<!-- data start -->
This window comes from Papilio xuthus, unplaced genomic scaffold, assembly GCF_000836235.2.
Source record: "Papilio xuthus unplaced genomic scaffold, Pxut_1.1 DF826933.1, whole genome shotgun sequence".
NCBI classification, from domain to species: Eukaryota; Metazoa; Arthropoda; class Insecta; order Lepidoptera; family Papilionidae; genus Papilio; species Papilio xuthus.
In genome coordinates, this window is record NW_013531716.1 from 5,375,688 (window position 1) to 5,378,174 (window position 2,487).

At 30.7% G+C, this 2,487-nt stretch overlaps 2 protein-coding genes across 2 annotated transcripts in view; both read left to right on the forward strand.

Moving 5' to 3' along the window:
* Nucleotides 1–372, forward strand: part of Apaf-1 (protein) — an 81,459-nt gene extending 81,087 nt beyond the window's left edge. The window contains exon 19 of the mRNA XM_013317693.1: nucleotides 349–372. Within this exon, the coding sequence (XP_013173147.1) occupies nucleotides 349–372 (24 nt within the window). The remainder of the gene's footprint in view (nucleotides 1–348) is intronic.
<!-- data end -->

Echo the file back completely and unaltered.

This window comes from Papilio xuthus, unplaced genomic scaffold, assembly GCF_000836235.2.
Source record: "Papilio xuthus unplaced genomic scaffold, Pxut_1.1 DF826933.1, whole genome shotgun sequence".
NCBI classification, from domain to species: Eukaryota; Metazoa; Arthropoda; class Insecta; order Lepidoptera; family Papilionidae; genus Papilio; species Papilio xuthus.
In genome coordinates, this window is record NW_013531716.1 from 5,375,688 (window position 1) to 5,378,174 (window position 2,487).

At 30.7% G+C, this 2,487-nt stretch overlaps 2 protein-coding genes across 2 annotated transcripts in view; both read left to right on the forward strand.

Moving 5' to 3' along the window:
* Nucleotides 1–372, forward strand: part of Apaf-1 (protein) — an 81,459-nt gene extending 81,087 nt beyond the window's left edge. The window contains exon 19 of the mRNA XM_013317693.1: nucleotides 349–372. Within this exon, the coding sequence (XP_013173147.1) occupies nucleotides 349–372 (24 nt within the window). The remainder of the gene's footprint in view (nucleotides 1–348) is intronic.